War of the Rebellion: Serial 037 Page 0123 Chapter XXXVI. BATTLE OF CHAMPION'S HILL, MISS.

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to push up the straggler. When I returned, finding him near the center of the line, I learned that our extreme left had been driven back, and the we were about being heavily flanked there. The order to retreat was given. To convey this to him, I south General Loring, who I was formed, was making his movements to the left by a rear road, and found him with his troops in motion near the position I last saw occupied by General [S. D.]Lee, who commanded the left brigade of Stevenson's. S staff officer (I think Colonel [W. T.]Withers) rode up when I had delivered my order and said that a force was advancing on what had been our center, and would cut off some of Stevenson's troops unless combated. General Loring said he would move to that point. After Bowens' and Stevenson's forces had crossed the creek, general Loring covering their retreat, general Bowen took position to cover the ford, and General Lee, with the remnants of three brigades, started up to the bridge for its defense. After giving these instructions from General Pemberton, I left the field to rejoin him, which I did at the fortifications at Big Black Bridge.

Very respectfully,

J. C. TAYLOR,

Aide-de-Camp.

MONTGOMERY, ALA., July 31, 1863.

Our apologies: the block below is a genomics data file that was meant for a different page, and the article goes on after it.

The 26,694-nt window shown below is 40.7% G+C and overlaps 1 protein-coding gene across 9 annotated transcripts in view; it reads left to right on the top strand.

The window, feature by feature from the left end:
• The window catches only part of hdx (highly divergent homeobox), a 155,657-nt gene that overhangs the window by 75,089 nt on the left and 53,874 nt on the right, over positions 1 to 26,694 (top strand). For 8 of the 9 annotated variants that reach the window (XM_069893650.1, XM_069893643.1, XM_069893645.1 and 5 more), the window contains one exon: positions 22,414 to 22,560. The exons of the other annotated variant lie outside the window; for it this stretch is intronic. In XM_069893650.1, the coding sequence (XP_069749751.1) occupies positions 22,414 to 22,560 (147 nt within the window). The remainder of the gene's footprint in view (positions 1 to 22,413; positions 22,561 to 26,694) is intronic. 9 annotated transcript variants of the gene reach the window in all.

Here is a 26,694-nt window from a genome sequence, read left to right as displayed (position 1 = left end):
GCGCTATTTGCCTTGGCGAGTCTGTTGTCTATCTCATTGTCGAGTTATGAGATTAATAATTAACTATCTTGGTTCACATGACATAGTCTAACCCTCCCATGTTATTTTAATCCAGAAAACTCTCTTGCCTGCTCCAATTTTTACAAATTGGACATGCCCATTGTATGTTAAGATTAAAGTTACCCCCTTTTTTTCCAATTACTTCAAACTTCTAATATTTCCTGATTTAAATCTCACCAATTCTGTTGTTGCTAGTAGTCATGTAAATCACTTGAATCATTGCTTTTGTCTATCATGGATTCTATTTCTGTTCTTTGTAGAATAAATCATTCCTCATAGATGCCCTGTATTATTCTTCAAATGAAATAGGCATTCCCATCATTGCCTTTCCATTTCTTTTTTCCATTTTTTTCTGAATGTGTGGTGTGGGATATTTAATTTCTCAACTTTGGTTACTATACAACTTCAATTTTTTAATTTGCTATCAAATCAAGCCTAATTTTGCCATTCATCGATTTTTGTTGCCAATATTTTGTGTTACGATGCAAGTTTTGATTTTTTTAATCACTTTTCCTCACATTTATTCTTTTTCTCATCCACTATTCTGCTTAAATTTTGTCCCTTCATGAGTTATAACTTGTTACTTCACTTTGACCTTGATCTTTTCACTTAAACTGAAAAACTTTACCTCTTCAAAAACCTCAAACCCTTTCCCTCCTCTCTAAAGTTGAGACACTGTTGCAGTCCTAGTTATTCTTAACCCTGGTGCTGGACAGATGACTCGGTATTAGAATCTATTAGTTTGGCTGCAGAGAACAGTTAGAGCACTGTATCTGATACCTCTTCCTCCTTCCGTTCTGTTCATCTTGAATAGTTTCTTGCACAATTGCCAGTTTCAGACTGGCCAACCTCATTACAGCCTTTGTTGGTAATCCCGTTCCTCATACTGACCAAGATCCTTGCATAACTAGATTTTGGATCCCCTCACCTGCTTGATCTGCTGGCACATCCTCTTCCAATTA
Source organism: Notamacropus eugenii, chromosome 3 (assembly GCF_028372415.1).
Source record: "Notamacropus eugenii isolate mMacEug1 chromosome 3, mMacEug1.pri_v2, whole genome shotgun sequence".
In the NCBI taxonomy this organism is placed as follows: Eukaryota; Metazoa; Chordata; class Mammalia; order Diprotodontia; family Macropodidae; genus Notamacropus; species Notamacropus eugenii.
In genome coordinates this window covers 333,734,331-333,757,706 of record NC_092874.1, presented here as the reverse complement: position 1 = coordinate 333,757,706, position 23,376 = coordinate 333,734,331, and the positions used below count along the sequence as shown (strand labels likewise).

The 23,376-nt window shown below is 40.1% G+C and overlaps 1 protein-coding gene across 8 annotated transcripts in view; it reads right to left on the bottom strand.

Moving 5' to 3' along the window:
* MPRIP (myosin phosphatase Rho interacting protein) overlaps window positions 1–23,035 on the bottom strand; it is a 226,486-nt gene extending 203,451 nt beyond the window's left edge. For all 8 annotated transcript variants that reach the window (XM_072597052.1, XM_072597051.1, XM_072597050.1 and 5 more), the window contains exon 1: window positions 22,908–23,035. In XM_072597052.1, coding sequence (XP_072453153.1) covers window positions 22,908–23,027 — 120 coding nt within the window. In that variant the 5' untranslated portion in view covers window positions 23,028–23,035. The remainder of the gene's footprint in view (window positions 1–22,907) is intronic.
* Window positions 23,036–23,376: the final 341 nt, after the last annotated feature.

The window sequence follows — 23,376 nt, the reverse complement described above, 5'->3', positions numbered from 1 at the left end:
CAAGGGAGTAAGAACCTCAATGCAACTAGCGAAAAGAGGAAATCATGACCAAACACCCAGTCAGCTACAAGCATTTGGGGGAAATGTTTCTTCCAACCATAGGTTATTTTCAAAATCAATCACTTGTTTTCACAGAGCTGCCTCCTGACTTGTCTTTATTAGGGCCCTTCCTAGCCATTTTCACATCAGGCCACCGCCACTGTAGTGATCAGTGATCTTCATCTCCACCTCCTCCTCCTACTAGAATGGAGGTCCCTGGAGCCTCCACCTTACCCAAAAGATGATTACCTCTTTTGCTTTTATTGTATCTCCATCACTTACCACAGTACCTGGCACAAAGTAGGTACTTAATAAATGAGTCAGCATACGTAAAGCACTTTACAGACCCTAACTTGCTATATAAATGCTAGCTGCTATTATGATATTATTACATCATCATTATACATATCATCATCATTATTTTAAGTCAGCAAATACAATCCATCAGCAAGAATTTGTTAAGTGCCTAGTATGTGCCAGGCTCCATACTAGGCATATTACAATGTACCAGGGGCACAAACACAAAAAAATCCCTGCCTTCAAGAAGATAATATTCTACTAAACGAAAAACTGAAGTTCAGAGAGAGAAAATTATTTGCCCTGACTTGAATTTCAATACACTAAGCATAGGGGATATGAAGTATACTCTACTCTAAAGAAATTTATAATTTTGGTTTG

SIR: In pursuance of orders, I beg leave to make the following statement of orders carried, and what else I did by your command on May 16, at the flight designated as Baker's Creek, and also on MAY, 17, at the Big Black: The first order given to me was to see that the troops were all drawn up in line of battle; after which the wagons were ordered to return to Edwards Depot, so as to take the road to Clinton. General Stevenson was then ordered to move back toward same place, moving along with wagons. I was then sent with an order to Brigadier-General Buford (whose men were in line of battle in a peach orchard) to fall back to (whose me were in line of battle in a peach orchard) to fall bact o the hill in his rear about 8 o'clock, so as to make a continuous line with the balance of Major-General Loring's DIVISION. Then I was sent to halt General Stevenson, and the appearances were at that time that the attack would come from more toward the right. This was done, and General Stevenson formed his line of battle on the crest of a hill in a large field. I thin this line was formed about 9 o'clock. About 10 o'clock I was sent by yourself to place advance skirmishers in front of General Stevenson's DIVISION, which was done. By this time the skirmishing between our pickets and the enemy's was increasing, and from the direction appeared to be moving toward General Stevenson's left of Lee's brigade. Between 11. 30 and 12 o'clock the attack began in earnest, and was evidently to be on our left. The first order I carried, I believe-except of those given to General Stevenson's left of Lee's brigade. Between 11. 30 and 12 o'clock the attack began in earnest, and was evidently to be on our left. The first order I carried, I believe-except of those given to General Stevenson's almost in your presence, to move his brigade (Barton's and Cumming's)still to the left-after the attack was one to General Bowen to send one of his brigades at once to the support of General Stevenson. General Bowen returned with me to you, and told you that he vas threatened and was afraid to weaken himself. In a short time I again carried an order for one of his brigades and moved it up, reporting the fact to General Bowen. About this time (2,30 o'clock) our men commenced straggling back in large numbers, and you sent me with your couriers to rally them. This I did for some time, until it was useless to try any longer. I then returned to you, and was sent to hurry General Loring up and to see where